Insider Analysis: Amazon’s Chances of Shaking up the Smartphone Market

As a primer for this analysis of Amazon, I recommending reading the Insider report on Smart Devices and E-Commerce. Amazon’s imminent smartphone entry is a puzzle. It feels as though the mobile landscape in places like the US, UK, and other regions where Amazon has a play are mostly settled. Apple and Samsung are the dominant brands, with the dominant ecosystems. So how can anyone break through? This is the puzzle and the question is, does Amazon have a piece that fits into the broader mobile landscape?

It would be easier to speculate, and be optimistic, about Amazon’s plans if most the markets (the US primarily) where Amazon has a foothold were not subsidy markets for mobile devices. The cost of a premium device to end consumers is relatively low, making price less of an issue. Speculating price to be a perceived advantage for an Amazon smartphone entry may not be the right angle, however. What are the possible value propositions then?

Sponsored Data

Part of the picture became more clear as news broke that a key feature may be called “Prime Data.” Amazon is making a push for Prime lately, running commercials promoting the service and even looking to invest in more exclusive content deals like adding HBO Go. The concept around sponsored data is that the cost of the data tiers goes down in exchange for consumer seeing sponsored or advertising content. While this seems like it would not be the greatest consumer experience, the bottom line is if a consumer can get an all you can eat plan for voice, text, and data, at a very low cost or even free, this could be an interesting value proposition.

Another thing to watch with regards to the Amazon phone, or any smartphone coming soon, is Broadcast LTE. No one has been more skeptical of the idea of getting broadcast TV signals on a mobile device than we are. It really only works for things like news or sports. However, Broadcast LTE can use the existing infrastructure. This was an issue with things like Digital Video Broadcast and other live mobile broadcast technologies. Those took not only new technology in many cell towers but also dedicated chips in the handsets. Broadcast LTE is different and when you think about it being free thanks to sponsored data, things could get pretty interesting from a services standpoint. While I still have some big questions about Broadcast LTE, it is something to keep an eye on.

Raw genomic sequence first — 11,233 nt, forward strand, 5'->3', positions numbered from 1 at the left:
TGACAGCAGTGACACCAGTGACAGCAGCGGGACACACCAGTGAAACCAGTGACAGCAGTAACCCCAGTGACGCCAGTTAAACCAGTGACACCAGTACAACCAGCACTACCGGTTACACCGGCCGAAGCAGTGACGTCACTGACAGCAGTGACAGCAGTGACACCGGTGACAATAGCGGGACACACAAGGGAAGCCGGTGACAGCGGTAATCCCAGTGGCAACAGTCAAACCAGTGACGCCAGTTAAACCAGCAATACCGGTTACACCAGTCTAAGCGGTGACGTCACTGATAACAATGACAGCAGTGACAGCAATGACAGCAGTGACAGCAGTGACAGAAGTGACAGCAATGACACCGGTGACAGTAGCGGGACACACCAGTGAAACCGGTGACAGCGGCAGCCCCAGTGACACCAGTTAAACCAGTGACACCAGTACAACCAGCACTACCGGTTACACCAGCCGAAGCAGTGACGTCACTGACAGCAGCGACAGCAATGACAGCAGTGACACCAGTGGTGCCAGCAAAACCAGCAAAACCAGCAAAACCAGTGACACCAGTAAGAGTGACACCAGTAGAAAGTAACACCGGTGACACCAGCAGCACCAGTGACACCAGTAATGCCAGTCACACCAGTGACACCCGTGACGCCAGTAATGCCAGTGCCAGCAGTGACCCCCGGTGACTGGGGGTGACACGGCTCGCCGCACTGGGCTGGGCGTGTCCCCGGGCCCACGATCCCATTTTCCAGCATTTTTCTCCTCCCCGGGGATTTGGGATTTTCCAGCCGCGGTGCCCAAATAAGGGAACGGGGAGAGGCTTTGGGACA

What has become clear to me over the past few months is many carriers in Amazon’s battleground countries are complicating their plans to the point consumers are getting extremely confused. This smells like an opportunity for someone to simplify  plans and give consumers value in a way they can understand. While I don’t expect Amazon to become their own mobile operator, I would look for them to do something creative with a carrier like T-Mobile or possibly AT&T.

Mobile Commerce

Screen Shot 2014-04-29 at 3.29.52 PM

One of the other points to speculate on is the degree Amazon’s play has anything to do with mobile commerce. At the end of 2013, Amazon stated they had 237 accounts. While it pales in comparison to Apple’s 800, Amazon’s are active where Apple’s are just registered. I would estimate Apple’s active iTunes account base to be in the high 600m range, with a decent degree of confidence from our data. With that in mind, the speculation around Amazon’s mobile play is around the concept of “showrooming.” The idea behind this is consumers go to retail stores, look at the products, make a decision, and then go home and buy it online. Recent data we have highlights that 68% of mobile users surveyed said they have “showroomed” in the past month. During the Q4 2013 time frame 27% indicated they purchased the product they showroomed via their mobile device. The same research we have said the top categories for “showrooming” are: clothes (33%), shoes (26%), books (23%) and gifts (22%).

Not surprisingly in the regions where Amazon has a presence, they were the preferred retailer for someone who was showrooming. Whether from a PC, tablet, or smartphone, 48% indicated they purchased the product they showroomed through Amazon. The corresponding figure for eBay is 38%. Perhaps Amazon knows this and believes their smartphone can help drive more sales from showroomers through their portal.

Amazon is well positioned when it comes to show rooming; however this can be done through their app on any smartphone. It is hard to see how Amazon can make it any better or easier on their platform versus someone else’s.